Cult takes on British legends: Carcass
Well, spit it out Cult! Inquiring minds want to know, tongues are salivating in excitement, invariably two sentences that will never be associated with any of my works, nevertheless here is my Artist of the Month piece on, as the title suggests... British Grindcore Pioneers -Carcass. Ironically an act that hails from the same small island as myself, jolly ol' England.
Without further ado, I shall Carry on...
Reek of Putrefaction (1988)
Symphonies of Sickness (1989)
Necroticism – Descanting the Insalubrious (1991)
Tools of the Trade EP (1992)
Surgical Steel (2013)
Jeff Walker -main vocals, bass
Bill Steer -lead guitar, vocals
Daniel Wilding –drums
Ben Ash –guitar
Originally formed as a D-beat band, (a sub-genre of Punk famous for its unrelenting drum beat, named after the Swedish act Discharge) their name was soon changed to Carcass. Shortly thereafter they released their first demo (1987) entitled Flesh Ripping Torment.
It was found hacking its way towards the masses from as far afield as Birmingham (England), where around the same time another British act, Napalm Death, were helping to add to this momentum with their first album Scum (a release ironically that both Bill Steer and Jeff Walker had a 'hand in') also in Flint, Michigan in the form of a little known act by the name of Repulsion.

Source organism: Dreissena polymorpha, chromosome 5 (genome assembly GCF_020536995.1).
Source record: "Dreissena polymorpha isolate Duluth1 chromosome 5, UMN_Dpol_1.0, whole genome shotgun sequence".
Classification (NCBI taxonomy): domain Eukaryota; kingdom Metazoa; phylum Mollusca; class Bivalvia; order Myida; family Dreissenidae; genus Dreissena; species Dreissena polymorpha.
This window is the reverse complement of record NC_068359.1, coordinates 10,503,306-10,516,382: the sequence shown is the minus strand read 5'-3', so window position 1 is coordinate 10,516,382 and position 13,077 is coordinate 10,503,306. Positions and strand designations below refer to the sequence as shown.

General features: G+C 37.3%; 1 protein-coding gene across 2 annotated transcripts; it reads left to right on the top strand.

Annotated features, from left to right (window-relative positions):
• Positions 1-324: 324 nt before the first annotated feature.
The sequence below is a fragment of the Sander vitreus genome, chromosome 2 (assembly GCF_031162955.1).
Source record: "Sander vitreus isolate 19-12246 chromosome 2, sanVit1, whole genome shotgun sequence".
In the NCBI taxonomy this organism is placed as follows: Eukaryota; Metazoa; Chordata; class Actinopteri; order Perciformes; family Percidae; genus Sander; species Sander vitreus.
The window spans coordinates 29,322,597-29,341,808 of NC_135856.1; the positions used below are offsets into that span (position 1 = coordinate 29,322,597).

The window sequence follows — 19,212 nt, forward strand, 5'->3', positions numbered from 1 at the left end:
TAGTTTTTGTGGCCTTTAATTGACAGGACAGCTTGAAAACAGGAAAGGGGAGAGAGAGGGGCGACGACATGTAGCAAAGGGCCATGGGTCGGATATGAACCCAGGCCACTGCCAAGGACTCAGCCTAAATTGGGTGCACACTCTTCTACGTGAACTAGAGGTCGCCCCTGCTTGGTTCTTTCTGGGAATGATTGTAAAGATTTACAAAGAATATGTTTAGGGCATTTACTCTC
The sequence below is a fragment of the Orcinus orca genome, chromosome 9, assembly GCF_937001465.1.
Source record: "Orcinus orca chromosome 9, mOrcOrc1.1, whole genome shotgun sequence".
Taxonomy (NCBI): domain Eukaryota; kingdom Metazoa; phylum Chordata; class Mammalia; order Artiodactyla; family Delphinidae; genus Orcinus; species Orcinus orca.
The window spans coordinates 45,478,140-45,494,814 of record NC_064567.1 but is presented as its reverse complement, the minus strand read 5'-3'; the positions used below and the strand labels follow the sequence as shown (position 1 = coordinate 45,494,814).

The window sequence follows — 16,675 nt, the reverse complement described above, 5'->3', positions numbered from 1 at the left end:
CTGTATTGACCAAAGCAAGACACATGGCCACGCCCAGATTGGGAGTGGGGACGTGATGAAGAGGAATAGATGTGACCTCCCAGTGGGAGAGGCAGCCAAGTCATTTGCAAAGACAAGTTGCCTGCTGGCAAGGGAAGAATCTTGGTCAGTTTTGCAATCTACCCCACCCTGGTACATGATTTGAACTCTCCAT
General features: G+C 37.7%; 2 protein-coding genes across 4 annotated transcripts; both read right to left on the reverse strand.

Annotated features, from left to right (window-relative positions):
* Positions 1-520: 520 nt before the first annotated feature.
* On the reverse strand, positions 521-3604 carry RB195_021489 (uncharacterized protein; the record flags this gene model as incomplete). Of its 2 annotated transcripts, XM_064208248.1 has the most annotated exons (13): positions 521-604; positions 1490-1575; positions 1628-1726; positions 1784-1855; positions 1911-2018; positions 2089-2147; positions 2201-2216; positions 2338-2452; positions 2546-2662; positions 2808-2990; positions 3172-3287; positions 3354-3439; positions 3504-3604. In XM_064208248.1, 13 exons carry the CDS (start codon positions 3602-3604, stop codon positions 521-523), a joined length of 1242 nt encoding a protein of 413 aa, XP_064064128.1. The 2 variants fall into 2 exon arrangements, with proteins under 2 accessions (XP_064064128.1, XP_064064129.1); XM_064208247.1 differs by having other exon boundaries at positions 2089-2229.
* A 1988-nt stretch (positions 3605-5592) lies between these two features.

*Feind Note: Cult missed a couple important ones or at least a couple of my favorites in the Atheist classic Piece of Time and Faith No More’s classic The Real Thing. Honestly it was a good metal year and my sophomore year of high school! See a full list of awesome metal HERE.
This album isn't at all shabby, IMO, though it's not what one might expect after being so comfortable with any previous effort, even their last. The overall sound leaned more towards a chunky riffed, groove laden, melodic death release with a slight hint of rock n roll and even doom. It was slower in pace and nowhere near as brutal as Necro, or even Heartwork. Thankfully Walker's vocals were the one thing that still gave it that recognizable Carcass edge, whereas the music for the most part reeked more of a style that fellow Earache labelmates and countrymen Cathedral might have employed.
What will the future hold? Who really knows but if it's anything as bright or groundbreaking as the events in the last twenty–five years we are all in for a brutal treat of extremely epic gore soaked proportions.
Long may Carcass shred!
(Psst don't that shit will go straight to his head)
Let us know your thoughts in the comments below.